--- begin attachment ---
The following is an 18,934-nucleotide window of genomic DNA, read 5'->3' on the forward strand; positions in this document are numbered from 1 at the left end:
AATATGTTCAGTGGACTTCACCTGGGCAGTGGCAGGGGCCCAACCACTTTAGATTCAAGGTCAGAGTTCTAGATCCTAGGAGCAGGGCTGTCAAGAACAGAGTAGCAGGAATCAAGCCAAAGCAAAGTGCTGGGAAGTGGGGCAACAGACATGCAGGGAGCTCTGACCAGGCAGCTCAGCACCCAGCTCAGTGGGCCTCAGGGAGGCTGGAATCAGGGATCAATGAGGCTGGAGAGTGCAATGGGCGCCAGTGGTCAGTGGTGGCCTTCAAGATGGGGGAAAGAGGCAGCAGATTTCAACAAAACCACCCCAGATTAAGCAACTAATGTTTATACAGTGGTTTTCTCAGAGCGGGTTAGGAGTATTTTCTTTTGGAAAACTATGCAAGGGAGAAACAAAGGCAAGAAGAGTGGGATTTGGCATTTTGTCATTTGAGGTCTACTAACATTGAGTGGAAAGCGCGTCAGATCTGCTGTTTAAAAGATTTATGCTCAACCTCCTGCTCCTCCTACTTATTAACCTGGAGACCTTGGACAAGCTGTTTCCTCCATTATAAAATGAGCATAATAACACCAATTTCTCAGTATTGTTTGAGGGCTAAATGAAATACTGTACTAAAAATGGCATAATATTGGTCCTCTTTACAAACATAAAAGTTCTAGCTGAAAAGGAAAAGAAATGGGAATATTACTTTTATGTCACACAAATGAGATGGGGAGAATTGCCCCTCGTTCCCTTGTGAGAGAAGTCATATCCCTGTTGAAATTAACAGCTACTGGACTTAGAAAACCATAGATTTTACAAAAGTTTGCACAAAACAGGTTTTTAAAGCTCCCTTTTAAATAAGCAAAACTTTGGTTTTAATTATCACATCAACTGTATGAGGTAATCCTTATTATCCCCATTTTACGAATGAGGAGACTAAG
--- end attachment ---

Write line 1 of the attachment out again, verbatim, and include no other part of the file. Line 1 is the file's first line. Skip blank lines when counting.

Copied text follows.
The following is an 18,934-nucleotide window of genomic DNA, read 5'->3' on the forward strand; positions in this document are numbered from 1 at the left end: